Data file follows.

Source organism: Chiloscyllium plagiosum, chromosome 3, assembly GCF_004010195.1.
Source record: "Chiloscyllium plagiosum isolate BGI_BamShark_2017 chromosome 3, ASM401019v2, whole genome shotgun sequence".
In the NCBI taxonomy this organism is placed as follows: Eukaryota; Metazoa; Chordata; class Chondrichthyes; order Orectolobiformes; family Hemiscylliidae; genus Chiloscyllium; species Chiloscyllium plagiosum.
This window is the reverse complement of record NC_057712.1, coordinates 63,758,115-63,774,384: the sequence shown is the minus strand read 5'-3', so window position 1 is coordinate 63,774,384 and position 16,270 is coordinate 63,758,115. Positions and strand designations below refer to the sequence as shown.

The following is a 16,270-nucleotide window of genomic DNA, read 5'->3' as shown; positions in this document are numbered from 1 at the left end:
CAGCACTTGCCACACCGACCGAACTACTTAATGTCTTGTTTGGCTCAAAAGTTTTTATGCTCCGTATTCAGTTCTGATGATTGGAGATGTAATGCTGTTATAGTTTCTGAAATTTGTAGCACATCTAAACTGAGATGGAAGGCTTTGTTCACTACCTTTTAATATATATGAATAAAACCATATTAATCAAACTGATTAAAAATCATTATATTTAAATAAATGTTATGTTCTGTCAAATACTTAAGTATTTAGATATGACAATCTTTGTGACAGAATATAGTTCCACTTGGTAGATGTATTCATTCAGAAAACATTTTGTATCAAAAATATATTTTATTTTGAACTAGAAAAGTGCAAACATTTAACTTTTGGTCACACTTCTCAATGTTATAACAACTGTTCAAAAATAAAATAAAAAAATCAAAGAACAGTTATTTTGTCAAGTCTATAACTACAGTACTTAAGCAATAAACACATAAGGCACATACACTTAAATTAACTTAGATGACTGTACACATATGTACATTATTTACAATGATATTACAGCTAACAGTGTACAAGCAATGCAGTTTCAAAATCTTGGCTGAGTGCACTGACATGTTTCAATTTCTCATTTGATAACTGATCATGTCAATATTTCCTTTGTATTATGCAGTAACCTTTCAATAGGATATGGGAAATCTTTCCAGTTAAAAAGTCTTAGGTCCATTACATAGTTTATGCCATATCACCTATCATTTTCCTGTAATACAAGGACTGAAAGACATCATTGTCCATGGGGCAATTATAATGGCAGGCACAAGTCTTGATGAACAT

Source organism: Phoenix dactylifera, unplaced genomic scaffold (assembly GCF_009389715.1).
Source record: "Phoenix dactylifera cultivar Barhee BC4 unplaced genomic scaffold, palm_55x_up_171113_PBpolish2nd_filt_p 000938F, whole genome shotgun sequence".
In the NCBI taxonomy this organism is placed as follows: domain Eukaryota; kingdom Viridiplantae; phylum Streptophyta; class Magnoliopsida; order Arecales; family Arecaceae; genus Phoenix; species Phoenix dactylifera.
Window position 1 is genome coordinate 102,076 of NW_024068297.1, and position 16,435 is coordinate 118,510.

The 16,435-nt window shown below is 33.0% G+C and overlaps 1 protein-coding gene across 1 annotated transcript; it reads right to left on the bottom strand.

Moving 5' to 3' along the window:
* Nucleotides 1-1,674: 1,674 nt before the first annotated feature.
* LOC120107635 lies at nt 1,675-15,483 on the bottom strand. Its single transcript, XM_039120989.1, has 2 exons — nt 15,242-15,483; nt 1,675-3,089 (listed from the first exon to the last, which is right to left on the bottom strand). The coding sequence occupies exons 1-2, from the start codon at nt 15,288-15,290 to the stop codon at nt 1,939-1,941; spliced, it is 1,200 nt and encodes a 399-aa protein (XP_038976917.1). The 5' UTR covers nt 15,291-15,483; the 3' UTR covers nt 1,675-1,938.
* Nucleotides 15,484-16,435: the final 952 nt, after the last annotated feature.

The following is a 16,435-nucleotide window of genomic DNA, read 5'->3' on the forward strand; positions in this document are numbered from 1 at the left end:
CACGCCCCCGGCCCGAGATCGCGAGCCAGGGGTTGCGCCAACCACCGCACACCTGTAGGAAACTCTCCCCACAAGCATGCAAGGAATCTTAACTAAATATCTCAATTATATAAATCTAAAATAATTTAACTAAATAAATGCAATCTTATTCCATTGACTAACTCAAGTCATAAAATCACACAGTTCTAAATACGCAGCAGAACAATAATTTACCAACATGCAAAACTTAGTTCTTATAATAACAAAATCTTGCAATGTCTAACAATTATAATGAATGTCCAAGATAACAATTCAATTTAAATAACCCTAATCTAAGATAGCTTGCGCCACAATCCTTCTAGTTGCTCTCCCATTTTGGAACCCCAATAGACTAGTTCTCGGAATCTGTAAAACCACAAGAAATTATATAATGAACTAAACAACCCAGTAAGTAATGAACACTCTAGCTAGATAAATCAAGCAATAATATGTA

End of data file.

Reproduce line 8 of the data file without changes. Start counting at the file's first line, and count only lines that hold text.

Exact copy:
Source record: "Phoenix dactylifera cultivar Barhee BC4 unplaced genomic scaffold, palm_55x_up_171113_PBpolish2nd_filt_p 000938F, whole genome shotgun sequence".